Candy of the Year
Concerned Women of America
Mother of All Matches
Perverts Are People, Too
Work The Leg
The Good Twin
Every Potato Has A Receipt
Back for a second season, female empowering wrestling series GLOW returns for another 10 episodes of thrilling drama. The shallow, archetypal in-ring characters contrast beautifully with the well written, endearing drama for each of the women out of the ring with a decent amount of screen time give to each to help flesh out their storylines. Once again GLOW does an excellent job with its finale too, showcasing all the spectacle and thrills that come with wrestling whilst bringing a compelling close to each of the women’s stories. All of this culminates in a bittersweet ending leaving question marks around whether there will be a third season and if there is, just what direction it may take.
After their successful live show last year that saw Debbie/Liberty Belle (Betty Gilpin) beaten by Tamme/Welfare Queen (Kia Stevens) for the title, the ladies return to work to find a new cast member joining the team and a change in direction for GLOW, complete with cameramen, lighting and a strict broadcasting schedule. While the action on screen continues to improve with more elaborate wrestling moves, off screen the same complexity can be applied to each of the ladies as they deal with personal issues. From public attention and fans to sexual advances from a sleazy TV executive, GLOW’s second season is far more emotionally engaging and complicated this time around while never losing focus of what made the show so good the first time around. Around the middle of the season there’s a pretty big shift in focus too as the program is forced into an unsavoury time slot, threatening the very future of GLOW itself.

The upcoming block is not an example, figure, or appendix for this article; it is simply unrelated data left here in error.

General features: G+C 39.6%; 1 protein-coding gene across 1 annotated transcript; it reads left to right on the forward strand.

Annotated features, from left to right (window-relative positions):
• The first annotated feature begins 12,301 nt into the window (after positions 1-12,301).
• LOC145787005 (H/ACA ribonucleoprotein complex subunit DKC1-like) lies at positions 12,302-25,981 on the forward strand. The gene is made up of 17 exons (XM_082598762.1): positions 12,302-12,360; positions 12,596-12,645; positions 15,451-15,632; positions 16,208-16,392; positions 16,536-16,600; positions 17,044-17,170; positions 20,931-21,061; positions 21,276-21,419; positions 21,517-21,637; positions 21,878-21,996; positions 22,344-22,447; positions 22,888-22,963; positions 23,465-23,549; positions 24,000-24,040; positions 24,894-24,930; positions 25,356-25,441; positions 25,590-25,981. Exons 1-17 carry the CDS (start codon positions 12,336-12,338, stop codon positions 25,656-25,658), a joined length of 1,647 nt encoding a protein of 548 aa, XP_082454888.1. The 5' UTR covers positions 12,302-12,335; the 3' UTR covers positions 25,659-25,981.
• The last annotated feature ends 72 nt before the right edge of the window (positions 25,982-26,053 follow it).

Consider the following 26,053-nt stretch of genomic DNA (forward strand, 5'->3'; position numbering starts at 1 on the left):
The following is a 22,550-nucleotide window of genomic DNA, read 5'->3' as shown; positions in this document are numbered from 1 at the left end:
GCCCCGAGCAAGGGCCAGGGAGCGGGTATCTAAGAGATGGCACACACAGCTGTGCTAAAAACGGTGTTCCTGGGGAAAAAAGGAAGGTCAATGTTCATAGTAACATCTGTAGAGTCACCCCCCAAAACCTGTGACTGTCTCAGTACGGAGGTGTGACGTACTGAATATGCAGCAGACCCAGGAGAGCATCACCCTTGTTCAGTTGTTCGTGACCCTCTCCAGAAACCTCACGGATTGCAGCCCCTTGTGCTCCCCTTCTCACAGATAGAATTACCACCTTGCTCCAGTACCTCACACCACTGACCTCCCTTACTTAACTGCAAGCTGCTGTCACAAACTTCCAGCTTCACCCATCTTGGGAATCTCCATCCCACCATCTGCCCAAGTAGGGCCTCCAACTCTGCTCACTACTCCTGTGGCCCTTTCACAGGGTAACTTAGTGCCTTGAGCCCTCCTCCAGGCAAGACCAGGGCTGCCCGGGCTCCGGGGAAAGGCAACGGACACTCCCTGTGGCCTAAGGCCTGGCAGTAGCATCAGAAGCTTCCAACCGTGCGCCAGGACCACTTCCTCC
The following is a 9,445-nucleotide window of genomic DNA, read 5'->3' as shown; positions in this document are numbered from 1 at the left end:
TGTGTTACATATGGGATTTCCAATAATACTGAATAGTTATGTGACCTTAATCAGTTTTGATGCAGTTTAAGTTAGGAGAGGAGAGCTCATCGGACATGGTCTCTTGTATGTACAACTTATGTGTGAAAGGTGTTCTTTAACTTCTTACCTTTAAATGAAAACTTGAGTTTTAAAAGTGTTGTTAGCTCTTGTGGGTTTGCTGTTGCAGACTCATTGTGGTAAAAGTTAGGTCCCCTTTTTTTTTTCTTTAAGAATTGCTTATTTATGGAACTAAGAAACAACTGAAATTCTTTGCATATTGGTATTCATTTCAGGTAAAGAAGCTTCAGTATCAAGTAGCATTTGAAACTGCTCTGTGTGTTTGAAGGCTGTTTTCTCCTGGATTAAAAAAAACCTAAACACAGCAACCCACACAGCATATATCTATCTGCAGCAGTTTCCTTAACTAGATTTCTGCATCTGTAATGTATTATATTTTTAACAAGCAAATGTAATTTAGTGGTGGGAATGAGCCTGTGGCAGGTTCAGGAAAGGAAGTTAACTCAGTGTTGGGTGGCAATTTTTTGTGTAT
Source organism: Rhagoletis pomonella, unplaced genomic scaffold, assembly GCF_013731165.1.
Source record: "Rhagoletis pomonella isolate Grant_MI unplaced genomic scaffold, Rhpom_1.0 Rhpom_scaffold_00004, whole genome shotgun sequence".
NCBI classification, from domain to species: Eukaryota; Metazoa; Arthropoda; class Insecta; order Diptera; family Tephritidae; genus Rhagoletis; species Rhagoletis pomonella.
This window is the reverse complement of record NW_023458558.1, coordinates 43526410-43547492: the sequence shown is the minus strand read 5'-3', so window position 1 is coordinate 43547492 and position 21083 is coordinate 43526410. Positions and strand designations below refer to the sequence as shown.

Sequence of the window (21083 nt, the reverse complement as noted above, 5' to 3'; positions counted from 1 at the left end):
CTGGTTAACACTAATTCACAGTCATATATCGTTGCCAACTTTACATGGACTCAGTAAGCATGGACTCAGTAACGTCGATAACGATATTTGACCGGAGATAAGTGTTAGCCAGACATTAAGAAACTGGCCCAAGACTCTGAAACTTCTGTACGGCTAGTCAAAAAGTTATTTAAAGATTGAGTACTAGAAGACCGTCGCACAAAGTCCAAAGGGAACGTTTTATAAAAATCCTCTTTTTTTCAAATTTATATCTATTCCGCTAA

When GLOW dives into its personal drama, the show really comes into its own after laying the foundation with its excellent characterisation last season. From in-ring injuries to people stealing story ideas, GLOW has its fair share of dramatic moments, all of which sprinkled with a clever use of humour to prevent the show falling into melodramatic tones. This harmonious tone is some of the reason this second season works so well and the more emotionally charged narrative with higher stakes this time around make it quite the engaging watch.
If there’s one blemish with this otherwise solid season, it comes in the form of GLOW’s tonally awkward episode The Good Twin. While stylistically different and a complete change in pace to what’s come before, the episode feels like filler, playing on the incredulous, exaggerated skits and backstage shenanigans that are a common occurrence with wrestling. If there had been some build toward showing this side of wrestling it wouldn’t be so jarring but it comes out of left-field, devoid of substance and backstory in favour of an aesthetically different and jarring visual design. If anything, this episode actually takes away some of the great work done building toward the finale, putting the brakes on the emotional drama that came just before this in what’s obviously designed to be a deep breath before the finale, but feels more like a choked, sharp inhale of air.
It was always going to be different for GLOW to outdo the excellent work it achieved in its first season but with a more emotionally charged and empowering storyline this time around, GLOW does a great job matching the intensity of what’s come before. There’s a good amount of time spent with each of the ladies too, showing how they’re adjusting to their newfound slice of fame and how this ties in to their personal lives. The finale is the proverbial icing on the cake though, proving the show must go on no matter what and baaed on the work done during these 10 episodes, we hope the show continues for many seasons to come.